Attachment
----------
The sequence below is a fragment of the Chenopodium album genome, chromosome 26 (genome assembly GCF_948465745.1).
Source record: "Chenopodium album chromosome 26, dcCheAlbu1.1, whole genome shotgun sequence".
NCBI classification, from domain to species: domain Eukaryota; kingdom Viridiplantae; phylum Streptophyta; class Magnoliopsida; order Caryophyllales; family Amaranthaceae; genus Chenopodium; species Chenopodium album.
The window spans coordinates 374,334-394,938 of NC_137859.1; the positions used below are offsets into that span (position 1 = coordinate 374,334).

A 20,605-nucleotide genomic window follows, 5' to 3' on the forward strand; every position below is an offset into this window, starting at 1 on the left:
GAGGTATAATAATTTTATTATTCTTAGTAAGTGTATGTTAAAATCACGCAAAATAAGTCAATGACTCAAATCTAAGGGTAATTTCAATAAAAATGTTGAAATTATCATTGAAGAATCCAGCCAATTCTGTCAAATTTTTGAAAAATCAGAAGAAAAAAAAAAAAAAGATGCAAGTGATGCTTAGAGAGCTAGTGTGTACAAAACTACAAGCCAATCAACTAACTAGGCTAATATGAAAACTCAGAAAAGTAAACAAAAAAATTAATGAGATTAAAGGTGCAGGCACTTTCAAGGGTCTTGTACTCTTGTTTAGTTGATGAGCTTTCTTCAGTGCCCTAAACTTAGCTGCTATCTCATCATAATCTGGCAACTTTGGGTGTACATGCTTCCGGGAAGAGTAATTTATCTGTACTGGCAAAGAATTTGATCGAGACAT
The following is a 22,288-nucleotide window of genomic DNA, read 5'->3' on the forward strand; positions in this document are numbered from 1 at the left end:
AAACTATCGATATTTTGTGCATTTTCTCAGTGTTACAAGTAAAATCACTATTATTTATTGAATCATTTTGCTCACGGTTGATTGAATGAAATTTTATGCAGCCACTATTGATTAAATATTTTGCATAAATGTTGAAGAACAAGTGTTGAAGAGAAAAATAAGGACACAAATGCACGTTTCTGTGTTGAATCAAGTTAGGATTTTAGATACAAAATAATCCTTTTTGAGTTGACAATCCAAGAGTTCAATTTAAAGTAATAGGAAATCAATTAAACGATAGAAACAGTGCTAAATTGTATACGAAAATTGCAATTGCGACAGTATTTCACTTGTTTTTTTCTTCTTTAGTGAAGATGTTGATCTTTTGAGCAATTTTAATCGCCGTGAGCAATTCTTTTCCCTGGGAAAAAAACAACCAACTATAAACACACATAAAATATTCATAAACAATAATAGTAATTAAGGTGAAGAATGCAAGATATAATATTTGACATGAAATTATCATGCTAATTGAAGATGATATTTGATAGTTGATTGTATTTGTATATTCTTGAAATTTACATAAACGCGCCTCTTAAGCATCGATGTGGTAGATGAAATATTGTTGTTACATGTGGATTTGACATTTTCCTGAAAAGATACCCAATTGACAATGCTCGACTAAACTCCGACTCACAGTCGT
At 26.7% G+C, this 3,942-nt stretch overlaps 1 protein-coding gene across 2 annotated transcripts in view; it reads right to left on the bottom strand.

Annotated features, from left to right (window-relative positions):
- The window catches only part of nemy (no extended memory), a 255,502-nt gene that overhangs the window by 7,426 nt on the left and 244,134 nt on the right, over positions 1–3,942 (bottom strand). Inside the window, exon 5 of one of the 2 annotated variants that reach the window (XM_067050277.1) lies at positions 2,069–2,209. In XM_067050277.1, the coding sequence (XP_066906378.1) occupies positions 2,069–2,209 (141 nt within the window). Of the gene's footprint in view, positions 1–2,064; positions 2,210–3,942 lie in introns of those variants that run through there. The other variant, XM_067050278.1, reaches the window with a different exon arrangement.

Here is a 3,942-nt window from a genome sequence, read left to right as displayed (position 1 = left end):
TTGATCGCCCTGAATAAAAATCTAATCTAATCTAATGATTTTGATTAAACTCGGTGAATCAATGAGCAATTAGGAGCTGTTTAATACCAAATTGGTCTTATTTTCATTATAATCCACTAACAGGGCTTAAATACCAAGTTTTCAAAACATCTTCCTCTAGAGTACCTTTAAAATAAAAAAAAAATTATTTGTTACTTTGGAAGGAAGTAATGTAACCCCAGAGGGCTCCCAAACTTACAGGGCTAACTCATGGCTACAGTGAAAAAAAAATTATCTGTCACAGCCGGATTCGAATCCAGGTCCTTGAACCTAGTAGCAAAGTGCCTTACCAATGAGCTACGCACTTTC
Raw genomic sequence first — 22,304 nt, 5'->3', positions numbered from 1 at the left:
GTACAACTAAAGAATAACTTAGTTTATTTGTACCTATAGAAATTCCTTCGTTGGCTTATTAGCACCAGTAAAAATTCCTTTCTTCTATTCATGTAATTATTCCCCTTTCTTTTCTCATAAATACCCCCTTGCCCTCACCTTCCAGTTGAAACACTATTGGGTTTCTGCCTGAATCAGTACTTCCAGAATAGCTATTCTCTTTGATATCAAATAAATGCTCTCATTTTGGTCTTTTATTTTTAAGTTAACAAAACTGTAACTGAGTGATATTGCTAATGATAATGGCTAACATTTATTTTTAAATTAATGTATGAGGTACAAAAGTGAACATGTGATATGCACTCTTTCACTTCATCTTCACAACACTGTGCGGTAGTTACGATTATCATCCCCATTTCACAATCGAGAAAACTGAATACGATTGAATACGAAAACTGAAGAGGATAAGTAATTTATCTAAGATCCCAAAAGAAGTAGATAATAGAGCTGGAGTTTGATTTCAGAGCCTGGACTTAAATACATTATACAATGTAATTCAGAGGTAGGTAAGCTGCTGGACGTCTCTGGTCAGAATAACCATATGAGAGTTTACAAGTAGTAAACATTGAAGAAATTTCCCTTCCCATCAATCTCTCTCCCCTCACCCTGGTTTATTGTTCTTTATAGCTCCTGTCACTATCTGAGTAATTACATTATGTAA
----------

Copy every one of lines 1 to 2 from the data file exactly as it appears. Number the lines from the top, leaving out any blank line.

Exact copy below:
The sequence below is a fragment of the Chenopodium album genome, chromosome 26 (genome assembly GCF_948465745.1).
Source record: "Chenopodium album chromosome 26, dcCheAlbu1.1, whole genome shotgun sequence".